Throughout history, translation has been a fundamental cultural practice and one of the most important ways of relating to others. Cultures are the result of a prolonged accumulation of translations.
The enactment of the 1987 Intellectual Property Law recognises literary translators as authors, and therefore as the holders of rights over the use of their work. The growing presence of professional associations and copyright management bodies (CEDRO), as well as the recognition of the university status of translation studies, are also contributing to the growing professionalization of the translator.
Translators are cultural agents with an important role in building both literary language and the canon of the culture into which they translate, as in the majority of cases we read the language of translators.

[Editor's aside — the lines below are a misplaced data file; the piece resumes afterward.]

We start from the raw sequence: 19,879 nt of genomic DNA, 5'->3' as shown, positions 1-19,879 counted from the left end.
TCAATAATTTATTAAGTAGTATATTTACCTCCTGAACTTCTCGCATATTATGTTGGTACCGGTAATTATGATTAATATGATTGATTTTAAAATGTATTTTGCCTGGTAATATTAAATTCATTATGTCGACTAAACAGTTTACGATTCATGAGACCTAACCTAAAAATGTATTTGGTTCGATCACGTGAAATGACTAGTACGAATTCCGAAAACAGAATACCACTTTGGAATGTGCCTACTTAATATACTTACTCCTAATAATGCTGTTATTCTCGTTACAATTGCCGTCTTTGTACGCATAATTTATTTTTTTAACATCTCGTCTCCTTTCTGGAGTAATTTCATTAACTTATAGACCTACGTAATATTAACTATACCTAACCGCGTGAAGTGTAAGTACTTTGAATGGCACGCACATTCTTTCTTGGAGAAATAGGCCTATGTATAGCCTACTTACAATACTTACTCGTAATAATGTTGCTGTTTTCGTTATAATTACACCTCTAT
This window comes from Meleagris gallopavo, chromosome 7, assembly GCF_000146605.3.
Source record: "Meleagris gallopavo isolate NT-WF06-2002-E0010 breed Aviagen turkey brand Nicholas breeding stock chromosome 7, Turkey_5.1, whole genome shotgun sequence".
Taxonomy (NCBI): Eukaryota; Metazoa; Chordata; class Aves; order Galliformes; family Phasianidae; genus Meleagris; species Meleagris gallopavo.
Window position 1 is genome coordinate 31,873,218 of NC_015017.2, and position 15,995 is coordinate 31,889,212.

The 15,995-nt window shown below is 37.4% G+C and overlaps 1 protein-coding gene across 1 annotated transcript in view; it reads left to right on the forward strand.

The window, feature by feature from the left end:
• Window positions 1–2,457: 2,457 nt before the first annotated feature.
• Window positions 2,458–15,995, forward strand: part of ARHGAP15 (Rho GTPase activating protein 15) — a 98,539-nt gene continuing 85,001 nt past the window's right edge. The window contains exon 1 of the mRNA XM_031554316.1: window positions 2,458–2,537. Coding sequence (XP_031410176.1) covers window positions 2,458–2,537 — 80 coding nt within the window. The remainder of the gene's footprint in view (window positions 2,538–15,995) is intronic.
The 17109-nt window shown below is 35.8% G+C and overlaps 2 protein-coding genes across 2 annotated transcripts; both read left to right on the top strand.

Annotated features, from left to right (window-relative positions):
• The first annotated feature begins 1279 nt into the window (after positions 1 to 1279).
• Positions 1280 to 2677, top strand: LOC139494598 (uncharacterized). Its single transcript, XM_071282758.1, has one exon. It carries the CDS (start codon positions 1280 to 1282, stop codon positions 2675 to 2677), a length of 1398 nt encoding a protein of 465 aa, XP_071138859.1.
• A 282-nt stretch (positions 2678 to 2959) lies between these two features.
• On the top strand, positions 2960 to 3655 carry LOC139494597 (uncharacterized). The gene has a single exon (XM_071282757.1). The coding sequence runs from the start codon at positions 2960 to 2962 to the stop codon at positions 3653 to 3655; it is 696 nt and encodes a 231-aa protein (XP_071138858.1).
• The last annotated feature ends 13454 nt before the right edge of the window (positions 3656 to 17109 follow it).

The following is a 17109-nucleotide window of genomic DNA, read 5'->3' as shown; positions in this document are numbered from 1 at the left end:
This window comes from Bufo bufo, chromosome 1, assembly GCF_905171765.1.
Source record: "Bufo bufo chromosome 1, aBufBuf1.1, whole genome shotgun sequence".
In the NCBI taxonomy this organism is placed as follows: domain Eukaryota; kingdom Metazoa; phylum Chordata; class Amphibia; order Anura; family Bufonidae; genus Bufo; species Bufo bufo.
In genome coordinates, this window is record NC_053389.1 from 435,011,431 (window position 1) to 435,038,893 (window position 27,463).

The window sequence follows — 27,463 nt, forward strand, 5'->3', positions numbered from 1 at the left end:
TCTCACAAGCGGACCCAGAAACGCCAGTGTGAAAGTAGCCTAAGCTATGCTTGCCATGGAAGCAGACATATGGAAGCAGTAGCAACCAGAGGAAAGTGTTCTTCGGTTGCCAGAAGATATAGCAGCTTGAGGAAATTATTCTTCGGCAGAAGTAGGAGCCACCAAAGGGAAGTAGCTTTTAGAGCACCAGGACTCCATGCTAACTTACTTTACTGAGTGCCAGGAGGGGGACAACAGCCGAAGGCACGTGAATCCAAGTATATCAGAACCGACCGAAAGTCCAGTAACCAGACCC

The Postgraduate Programme in Literary Translation, which has a professional profile, is one of a kind in Spain, as it focuses on literary translation but without neglecting the growing importance of audiovisual media in culture and the role translation plays in this area. It provides training that looks at the complexity of the figure of the translator and trains competent professionals capable of undertaking a task that carries great responsibility in cultural exchange.